Abstract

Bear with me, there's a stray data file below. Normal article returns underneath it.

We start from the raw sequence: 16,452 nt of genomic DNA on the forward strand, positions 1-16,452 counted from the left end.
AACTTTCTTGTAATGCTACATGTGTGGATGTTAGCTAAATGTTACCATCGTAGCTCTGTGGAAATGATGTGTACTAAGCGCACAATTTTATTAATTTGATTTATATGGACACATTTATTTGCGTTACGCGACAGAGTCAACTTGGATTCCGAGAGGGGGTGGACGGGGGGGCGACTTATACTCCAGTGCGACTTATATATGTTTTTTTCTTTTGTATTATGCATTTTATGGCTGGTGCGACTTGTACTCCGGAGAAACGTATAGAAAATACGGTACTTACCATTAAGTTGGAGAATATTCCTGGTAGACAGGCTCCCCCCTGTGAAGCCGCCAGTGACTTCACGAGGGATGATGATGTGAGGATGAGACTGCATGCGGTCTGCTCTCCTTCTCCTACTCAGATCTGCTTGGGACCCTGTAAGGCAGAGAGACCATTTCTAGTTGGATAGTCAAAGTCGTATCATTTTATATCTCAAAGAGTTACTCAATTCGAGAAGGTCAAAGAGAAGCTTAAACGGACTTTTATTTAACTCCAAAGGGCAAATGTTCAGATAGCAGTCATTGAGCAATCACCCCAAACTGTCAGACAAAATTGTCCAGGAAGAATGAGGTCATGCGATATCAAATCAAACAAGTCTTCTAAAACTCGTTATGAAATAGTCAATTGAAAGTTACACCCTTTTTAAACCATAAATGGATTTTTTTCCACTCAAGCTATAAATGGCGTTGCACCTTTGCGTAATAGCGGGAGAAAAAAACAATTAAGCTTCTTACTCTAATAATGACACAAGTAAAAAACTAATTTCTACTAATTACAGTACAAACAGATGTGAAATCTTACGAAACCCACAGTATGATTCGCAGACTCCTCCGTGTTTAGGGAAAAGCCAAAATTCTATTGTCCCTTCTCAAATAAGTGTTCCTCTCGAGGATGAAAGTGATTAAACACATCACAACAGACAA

New single-crystal zircon U–Th–Pb ages for plutonic and rhyolitic Keweenawan Supergroup rocks from the south shore of Lake Superior provide geochronological constraints on magmatic evolution associated with the 1.1 Ga Midcontinent rift. Analyses of a granophyric phase of the Mineral Lake intrusion and the Mellen granite, both parts of the Mellen Intrusive Complex, and a laterally extensive rhyolite from the top of the Kallander Creek Volcanics have weighted average 207Pb/206Pb ages of 1102.0 ± 2.8 Ma (N = 2), 1100.9 ± 1.4 Ma (N = 5), and 1098.8 ± 1.9 Ma (N = 4), respectively. Analyses of a pyroclastic rhyolite flow at the top of the Porcupine Volcanics result in variable 207Pb/206Pb ages that range from 1080 to 1137 Ma. This rhyolite exhibits a continuum between morphologically complex and simpler prismatic zircon crystals, the latter yielding concordant analyses having a weighted average 207Pb/206Pb age of 1093.6 ± 1.8 Ma (N = 2). Four prismatic zircons from an aphyric rhyolite of the Chengwatana Volcanics in the Ashland syncline form a linear array intersecting concordia at 1094.6 ± 2.1 Ma (MSWD = 1.3). Another presumed Chengwatana rhyolite recovered from drill core intersecting the Hudson–Afton horst in southeast Minnesota yielded only ~20 morphologically indistinguishable zircons. Six analyses give 207Pb/206Pb ages ranging from 1112 to 1136 Ma, including one analysis with a virtually concordant age of 1130 Ma. This age, however, is considerably older than that obtained for the Chengwatana Volcanics in the Ashland syncline or any other precisely dated rock from the Midcontinent rift.

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